Forget Dan Brown’s “Lost Symbol” memory app

Sep 24, 2009
Games

The Lost Symbol Memory Game takes a classic game of memory and adds an ancient twist to promote Dan Brown’s new novel. The game’s design takes on the theme of the book, which delves into the mysterious history of free masons and uncovers secrets that undoubtedly keep characters running throughout all 528 pages. With 24 […]

The Lost Symbol Memory Game takes a classic game of memory and adds an ancient twist to promote Dan Brown’s new novel.

The game’s design takes on the theme of the book, which delves into the mysterious history of free masons and uncovers secrets that undoubtedly keep characters running throughout all 528 pages. With 24 scroll-like shutters and 13 paired symbols from an unknown ancient alphabet, you have to find all matches in less than 33 turns or you lose.

At first this free app’s sound effects are so cliché they’re endearing. The shutters slide open with a quiet click, but guess wrong and they’ll close again like a cathedral door slamming shut.

In the background, a haunting piano is playing accompanied by deep drums and a clarinet that instantly reminded me of the soundtrack to a poorly acted A&E murder mystery film. The problem is there’s no mute option, and you quickly realize that the song is playing on a 15-second loop that abruptly restarts in the middle of a measure.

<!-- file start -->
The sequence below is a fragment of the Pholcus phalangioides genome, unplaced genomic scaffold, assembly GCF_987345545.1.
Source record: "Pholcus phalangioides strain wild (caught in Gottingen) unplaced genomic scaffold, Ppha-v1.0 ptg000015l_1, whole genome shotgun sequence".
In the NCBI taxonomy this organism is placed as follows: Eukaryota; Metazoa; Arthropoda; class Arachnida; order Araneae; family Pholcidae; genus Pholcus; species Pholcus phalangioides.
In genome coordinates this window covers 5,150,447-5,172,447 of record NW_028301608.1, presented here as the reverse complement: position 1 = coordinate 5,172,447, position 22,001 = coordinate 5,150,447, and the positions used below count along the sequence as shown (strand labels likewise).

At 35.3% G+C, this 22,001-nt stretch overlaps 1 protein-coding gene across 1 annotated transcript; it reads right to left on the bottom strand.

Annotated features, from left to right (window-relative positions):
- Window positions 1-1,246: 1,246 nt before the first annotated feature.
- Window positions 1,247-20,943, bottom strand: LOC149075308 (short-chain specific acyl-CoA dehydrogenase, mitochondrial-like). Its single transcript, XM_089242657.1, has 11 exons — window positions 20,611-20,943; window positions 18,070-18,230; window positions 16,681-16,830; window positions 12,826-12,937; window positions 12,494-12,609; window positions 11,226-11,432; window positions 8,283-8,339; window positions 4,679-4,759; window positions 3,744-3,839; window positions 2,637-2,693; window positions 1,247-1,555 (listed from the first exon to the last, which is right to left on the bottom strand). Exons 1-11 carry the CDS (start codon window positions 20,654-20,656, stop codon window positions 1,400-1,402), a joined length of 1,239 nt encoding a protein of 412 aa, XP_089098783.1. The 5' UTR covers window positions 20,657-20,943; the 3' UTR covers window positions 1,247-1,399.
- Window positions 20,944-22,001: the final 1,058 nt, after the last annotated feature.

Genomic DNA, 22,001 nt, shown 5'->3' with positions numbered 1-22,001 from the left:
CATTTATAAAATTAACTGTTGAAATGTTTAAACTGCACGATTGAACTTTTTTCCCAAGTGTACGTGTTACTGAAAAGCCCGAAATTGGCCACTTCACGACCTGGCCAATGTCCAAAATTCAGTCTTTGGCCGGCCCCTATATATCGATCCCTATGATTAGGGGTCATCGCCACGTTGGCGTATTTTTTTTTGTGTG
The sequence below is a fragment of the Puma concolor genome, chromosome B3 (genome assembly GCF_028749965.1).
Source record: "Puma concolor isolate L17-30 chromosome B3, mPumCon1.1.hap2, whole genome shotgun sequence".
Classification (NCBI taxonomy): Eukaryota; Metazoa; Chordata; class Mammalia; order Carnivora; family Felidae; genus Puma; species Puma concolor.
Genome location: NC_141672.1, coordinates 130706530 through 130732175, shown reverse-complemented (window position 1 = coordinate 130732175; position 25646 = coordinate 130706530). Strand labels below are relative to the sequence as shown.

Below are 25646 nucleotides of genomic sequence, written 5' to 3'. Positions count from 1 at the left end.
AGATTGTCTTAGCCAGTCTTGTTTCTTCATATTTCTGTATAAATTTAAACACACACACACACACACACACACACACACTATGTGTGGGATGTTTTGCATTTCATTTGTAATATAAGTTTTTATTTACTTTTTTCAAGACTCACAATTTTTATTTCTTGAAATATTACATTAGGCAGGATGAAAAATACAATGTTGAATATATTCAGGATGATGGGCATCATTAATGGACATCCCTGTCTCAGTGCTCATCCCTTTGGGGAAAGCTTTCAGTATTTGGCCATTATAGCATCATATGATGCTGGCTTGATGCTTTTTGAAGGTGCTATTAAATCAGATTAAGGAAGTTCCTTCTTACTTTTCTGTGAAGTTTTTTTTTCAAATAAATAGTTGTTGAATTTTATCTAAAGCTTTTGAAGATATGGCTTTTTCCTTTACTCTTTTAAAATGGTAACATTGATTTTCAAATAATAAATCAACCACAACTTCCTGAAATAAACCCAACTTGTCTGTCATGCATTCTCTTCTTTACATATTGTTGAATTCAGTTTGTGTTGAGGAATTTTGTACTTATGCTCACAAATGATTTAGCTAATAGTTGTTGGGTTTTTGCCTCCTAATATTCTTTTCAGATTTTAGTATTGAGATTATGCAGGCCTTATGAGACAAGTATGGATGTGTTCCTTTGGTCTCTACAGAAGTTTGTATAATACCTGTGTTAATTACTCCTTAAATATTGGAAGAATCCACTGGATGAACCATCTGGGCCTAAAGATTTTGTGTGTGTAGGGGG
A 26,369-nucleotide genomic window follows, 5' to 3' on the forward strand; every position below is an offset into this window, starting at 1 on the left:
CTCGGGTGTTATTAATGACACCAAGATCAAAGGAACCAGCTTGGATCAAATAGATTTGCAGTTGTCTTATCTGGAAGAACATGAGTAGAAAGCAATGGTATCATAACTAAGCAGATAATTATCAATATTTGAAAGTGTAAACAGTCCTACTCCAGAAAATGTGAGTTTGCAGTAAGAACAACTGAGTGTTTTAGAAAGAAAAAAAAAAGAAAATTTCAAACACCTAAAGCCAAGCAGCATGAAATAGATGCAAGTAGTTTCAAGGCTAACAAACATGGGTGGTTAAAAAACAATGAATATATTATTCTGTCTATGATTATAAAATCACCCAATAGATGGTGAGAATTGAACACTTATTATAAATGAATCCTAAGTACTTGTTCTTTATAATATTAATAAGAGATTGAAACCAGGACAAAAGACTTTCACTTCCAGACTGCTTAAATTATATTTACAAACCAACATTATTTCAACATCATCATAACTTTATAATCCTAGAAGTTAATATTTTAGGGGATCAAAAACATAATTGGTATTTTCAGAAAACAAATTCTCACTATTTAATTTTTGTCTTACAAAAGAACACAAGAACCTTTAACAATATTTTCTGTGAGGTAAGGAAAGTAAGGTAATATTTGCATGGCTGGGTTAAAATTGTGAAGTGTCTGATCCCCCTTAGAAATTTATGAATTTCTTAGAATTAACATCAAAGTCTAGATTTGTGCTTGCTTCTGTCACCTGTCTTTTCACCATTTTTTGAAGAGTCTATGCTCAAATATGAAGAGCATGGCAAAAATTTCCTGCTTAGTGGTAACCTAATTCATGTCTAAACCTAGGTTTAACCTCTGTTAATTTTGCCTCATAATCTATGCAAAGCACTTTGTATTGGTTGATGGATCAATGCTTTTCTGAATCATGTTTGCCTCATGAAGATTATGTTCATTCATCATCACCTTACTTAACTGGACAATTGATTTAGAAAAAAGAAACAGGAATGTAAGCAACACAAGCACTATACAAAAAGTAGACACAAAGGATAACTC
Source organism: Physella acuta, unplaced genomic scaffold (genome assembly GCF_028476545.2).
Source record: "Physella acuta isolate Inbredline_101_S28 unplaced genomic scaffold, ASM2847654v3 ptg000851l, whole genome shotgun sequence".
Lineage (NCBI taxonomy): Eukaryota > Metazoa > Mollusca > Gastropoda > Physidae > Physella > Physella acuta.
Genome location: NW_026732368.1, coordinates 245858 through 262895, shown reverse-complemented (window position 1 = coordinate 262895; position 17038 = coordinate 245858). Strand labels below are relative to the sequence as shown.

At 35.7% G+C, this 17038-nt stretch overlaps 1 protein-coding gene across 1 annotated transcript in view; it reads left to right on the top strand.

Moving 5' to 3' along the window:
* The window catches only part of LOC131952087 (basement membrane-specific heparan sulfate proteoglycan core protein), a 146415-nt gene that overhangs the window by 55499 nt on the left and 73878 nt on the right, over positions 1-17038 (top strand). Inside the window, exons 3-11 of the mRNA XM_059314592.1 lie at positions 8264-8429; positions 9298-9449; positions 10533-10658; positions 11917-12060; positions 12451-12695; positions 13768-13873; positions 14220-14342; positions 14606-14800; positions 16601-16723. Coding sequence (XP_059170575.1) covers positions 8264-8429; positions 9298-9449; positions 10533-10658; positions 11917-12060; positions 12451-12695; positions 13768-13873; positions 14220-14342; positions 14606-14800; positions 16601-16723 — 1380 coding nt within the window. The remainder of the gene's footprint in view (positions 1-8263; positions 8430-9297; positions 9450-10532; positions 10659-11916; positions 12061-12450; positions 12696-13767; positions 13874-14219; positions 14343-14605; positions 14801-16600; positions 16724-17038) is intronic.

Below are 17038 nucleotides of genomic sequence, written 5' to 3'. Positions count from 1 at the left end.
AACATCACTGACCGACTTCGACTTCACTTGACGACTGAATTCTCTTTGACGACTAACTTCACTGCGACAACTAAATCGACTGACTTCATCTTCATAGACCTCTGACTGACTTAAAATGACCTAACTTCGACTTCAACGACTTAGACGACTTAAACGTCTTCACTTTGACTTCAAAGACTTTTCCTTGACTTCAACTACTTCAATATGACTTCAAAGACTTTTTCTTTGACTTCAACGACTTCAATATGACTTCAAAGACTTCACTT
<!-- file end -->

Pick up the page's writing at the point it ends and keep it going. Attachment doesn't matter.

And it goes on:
The app doesn’t record high scores and doesn’t seem to care about anything more than promoting the novel, which was released September 15.

Not that Dan Brown really needs help selling books—his last novel The Da Vinci Code holds the record for the best-selling novel of all time at 81 million copies and The Lost Symbol sold more than 2 million copies in its first week.

What’s most fascinating about this app is the marketing strategy it represents. In a burgeoning iPhone world, ladies and gentleman, I give you digital swag.

We all love to get free stuff, but you’ll quickly forget this app like all those t-shirts and Frisbees rotting away in the trunk of your car. And that’s okay.

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Steven Yaccino

Steven Yaccino has written for Esquire and U.S.News & World Report, among other magazines. He is currently freelancing in Chicago.

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